By LINGYUE ZHENG
In China, there is a tricky question thrown ahead of men: If your mother and wife fell into waters simultaneously, whom would you save first? It is a question that often silents men, though they might whisper their answers in their minds, and generally they shun responding to that imagined situation and expressively criticize the evil nature of that hypothesis, arguing that the case that mother and wife fall into waters at the same time is non-existent.
These days, China’s national judicial examination seems to give an answer to this unanswerable question. In the exam, the question changes to “If forced to choose, would you save your mother or girlfriend from a burning building?” Exam takers are supposed, or duty-bound, to save their mothers. It would put a writer on charge of “crime of non-action” if he decided to prioritize his romantic love.
People voice their different opinions on this issue. Some say that equating the responsibility of supporting one’s parents with the obligation to rescue others in an emergency is ridiculous and there should be no privilege on life-saving because equality is what our society devoted to achieve.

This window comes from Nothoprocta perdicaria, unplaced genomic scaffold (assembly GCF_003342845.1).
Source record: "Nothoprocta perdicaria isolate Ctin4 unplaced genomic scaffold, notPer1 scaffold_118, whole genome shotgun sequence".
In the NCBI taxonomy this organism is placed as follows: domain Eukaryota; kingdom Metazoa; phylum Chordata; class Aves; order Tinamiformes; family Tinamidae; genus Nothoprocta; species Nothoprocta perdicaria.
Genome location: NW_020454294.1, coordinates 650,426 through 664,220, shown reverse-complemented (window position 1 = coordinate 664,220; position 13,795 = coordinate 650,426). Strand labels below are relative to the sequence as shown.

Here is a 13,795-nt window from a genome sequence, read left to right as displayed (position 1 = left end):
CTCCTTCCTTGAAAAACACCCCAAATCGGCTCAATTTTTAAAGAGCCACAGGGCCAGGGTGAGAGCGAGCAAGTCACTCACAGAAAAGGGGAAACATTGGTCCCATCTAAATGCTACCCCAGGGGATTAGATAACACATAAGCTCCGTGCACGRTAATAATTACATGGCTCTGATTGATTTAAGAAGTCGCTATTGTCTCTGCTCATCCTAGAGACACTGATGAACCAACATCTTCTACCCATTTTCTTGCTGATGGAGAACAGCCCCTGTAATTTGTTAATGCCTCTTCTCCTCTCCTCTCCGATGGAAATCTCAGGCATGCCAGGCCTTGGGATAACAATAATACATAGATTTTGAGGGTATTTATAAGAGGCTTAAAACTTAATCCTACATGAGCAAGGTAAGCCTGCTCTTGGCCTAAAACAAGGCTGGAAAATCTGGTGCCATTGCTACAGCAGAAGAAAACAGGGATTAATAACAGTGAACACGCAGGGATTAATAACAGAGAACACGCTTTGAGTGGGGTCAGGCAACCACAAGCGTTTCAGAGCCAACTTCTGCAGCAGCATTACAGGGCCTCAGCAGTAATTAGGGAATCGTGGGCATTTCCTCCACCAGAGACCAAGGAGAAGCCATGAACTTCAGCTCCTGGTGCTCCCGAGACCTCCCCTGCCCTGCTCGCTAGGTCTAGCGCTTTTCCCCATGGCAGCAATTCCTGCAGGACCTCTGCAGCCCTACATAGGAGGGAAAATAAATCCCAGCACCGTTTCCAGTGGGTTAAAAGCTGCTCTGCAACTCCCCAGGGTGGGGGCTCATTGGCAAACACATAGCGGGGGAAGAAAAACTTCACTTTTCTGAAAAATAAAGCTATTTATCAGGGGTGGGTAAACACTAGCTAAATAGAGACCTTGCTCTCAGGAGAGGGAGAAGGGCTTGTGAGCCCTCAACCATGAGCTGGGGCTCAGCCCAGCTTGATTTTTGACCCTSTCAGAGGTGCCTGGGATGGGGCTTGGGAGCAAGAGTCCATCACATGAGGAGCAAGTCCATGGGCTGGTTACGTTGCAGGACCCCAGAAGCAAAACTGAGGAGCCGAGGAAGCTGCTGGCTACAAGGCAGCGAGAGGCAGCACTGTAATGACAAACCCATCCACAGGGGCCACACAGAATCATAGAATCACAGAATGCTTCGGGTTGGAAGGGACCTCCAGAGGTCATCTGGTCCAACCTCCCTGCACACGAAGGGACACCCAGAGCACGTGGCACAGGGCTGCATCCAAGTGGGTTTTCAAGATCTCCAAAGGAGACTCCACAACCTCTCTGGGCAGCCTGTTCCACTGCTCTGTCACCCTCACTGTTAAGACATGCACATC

While some people also expressed that they would definitely save mother because mother is peculiar and girls are everywhere.
I read the articles covering this issue from different international news agencies. Some ridicule the question as silly and unreasonable and others are making fun of it by saying “finally we have an answer, thanks to the law test.”
The perspective that impressed me most was from Celia Hatton of BBC News. She pointed out that “interestingly enough, no-one on the Chinese Internet appears to address the sexist nature of the question.” Her words actually threw a bomb in my mind, too. How can I simply ignore the fact that people are still unconsciously put females on a spot that they are helpless, fragile and waiting to be decided? Why is it always females in the context, to appear in a test which does not show much respect? Why do the public still play the roles of promoting gender stereotypes, rather than pointing out the unfair hypothesis here?
Should a woman save her father or her boyfriend first? It is something more than a joking question to ask ourselves.